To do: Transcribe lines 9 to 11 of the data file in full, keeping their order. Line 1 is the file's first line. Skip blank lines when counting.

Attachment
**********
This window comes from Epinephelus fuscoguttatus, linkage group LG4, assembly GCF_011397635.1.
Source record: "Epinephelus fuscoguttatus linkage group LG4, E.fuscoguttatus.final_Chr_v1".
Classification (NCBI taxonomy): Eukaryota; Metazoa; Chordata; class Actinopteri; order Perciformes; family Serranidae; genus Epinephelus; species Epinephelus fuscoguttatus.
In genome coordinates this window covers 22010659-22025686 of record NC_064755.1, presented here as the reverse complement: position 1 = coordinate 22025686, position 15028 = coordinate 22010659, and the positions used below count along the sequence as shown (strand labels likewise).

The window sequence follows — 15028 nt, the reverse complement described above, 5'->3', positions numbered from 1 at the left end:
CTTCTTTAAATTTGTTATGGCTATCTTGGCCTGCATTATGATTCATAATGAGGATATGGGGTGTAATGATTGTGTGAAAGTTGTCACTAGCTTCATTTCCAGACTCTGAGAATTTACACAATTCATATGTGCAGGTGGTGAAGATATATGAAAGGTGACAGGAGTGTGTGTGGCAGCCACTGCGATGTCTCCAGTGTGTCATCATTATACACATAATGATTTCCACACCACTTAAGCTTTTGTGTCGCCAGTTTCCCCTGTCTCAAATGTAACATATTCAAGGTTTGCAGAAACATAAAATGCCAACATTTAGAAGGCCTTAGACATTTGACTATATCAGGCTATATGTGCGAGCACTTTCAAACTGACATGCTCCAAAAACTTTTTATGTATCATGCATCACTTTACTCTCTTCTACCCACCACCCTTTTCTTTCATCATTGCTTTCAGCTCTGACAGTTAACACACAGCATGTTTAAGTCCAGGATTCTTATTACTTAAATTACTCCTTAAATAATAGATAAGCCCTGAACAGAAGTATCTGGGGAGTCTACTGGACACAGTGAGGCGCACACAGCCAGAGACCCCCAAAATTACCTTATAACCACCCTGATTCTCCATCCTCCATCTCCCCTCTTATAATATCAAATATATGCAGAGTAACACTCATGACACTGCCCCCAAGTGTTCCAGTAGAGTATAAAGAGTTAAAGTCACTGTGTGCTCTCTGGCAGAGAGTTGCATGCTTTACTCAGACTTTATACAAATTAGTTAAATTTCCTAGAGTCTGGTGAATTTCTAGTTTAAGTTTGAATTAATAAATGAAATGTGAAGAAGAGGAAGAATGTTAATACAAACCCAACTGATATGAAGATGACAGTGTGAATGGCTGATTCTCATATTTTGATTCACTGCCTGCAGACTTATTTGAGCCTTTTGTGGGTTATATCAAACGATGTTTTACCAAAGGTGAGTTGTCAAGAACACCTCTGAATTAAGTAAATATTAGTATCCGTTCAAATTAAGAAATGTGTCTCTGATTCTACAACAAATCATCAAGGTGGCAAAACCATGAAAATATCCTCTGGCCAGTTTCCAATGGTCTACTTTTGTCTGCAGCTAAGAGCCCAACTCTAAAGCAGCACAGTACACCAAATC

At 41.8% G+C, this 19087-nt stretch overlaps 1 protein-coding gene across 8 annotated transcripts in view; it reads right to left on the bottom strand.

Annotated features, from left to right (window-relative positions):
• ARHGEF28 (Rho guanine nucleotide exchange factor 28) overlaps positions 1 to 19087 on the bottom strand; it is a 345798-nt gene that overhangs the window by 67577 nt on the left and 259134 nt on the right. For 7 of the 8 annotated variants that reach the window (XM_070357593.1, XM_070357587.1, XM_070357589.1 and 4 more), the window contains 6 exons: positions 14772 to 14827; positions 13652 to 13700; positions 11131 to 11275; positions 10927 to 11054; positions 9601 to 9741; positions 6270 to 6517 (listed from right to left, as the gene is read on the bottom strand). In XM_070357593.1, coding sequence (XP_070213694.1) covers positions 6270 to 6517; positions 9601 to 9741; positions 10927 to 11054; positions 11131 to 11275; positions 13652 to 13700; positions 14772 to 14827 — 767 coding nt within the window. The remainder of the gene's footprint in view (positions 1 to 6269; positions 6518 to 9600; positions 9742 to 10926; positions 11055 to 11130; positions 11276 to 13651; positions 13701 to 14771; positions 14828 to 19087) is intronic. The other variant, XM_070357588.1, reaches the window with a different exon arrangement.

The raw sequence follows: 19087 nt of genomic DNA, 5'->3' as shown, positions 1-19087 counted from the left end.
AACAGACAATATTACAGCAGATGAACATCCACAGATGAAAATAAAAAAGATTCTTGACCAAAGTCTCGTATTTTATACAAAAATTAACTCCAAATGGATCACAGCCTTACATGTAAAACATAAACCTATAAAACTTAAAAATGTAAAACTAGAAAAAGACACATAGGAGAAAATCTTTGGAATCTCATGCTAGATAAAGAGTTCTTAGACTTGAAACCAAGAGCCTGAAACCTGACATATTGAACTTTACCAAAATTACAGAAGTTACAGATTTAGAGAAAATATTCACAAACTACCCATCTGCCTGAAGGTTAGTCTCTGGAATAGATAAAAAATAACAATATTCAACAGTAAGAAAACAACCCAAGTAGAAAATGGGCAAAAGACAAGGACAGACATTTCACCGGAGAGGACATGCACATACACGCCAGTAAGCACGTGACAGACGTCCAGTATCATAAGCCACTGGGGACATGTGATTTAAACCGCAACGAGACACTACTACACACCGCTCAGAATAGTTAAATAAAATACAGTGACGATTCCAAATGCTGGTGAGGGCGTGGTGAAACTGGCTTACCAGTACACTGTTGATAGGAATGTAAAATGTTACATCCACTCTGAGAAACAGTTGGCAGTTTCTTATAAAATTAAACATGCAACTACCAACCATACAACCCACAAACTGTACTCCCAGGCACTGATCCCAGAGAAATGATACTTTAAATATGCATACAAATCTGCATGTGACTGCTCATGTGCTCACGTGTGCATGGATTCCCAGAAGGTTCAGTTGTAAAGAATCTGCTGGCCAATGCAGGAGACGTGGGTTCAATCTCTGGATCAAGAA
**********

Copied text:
• ARHGEF28 (Rho guanine nucleotide exchange factor 28) overlaps positions 1 to 19087 on the bottom strand; it is a 345798-nt gene that overhangs the window by 67577 nt on the left and 259134 nt on the right. For 7 of the 8 annotated variants that reach the window (XM_070357593.1, XM_070357587.1, XM_070357589.1 and 4 more), the window contains 6 exons: positions 14772 to 14827; positions 13652 to 13700; positions 11131 to 11275; positions 10927 to 11054; positions 9601 to 9741; positions 6270 to 6517 (listed from right to left, as the gene is read on the bottom strand). In XM_070357593.1, coding sequence (XP_070213694.1) covers positions 6270 to 6517; positions 9601 to 9741; positions 10927 to 11054; positions 11131 to 11275; positions 13652 to 13700; positions 14772 to 14827 — 767 coding nt within the window. The remainder of the gene's footprint in view (positions 1 to 6269; positions 6518 to 9600; positions 9742 to 10926; positions 11055 to 11130; positions 11276 to 13651; positions 13701 to 14771; positions 14828 to 19087) is intronic. The other variant, XM_070357588.1, reaches the window with a different exon arrangement.

The raw sequence follows: 19087 nt of genomic DNA, 5'->3' as shown, positions 1-19087 counted from the left end.
AACAGACAATATTACAGCAGATGAACATCCACAGATGAAAATAAAAAAGATTCTTGACCAAAGTCTCGTATTTTATACAAAAATTAACTCCAAATGGATCACAGCCTTACATGTAAAACATAAACCTATAAAACTTAAAAATGTAAAACTAGAAAAAGACACATAGGAGAAAATCTTTGGAATCTCATGCTAGATAAAGAGTTCTTAGACTTGAAACCAAGAGCCTGAAACCTGACATATTGAACTTTACCAAAATTACAGAAGTTACAGATTTAGAGAAAATATTCACAAACTACCCATCTGCCTGAAGGTTAGTCTCTGGAATAGATAAAAAATAACAATATTCAACAGTAAGAAAACAACCCAAGTAGAAAATGGGCAAAAGACAAGGACAGACATTTCACCGGAGAGGACATGCACATACACGCCAGTAAGCACGTGACAGACGTCCAGTATCATAAGCCACTGGGGACATGTGATTTAAACCGCAACGAGACACTACTACACACCGCTCAGAATAGTTAAATAAAATACAGTGACGATTCCAAATGCTGGTGAGGGCGTGGTGAAACTGGCTTACCAGTACACTGTTGATAGGAATGTAAAATGTTACATCCACTCTGAGAAACAGTTGGCAGTTTCTTATAAAATTAAACATGCAACTACCAACCATACAACCCACAAACTGTACTCCCAGGCACTGATCCCAGAGAAATGATACTTTAAATATGCATACAAATCTGCATGTGACTGCTCATGTGCTCACGTGTGCATGGATTCCCAGAAGGTTCAGTTGTAAAGAATCTGCTGGCCAATGCAGGAGACGTGGGTTCAATCTCTGGATCAAGAA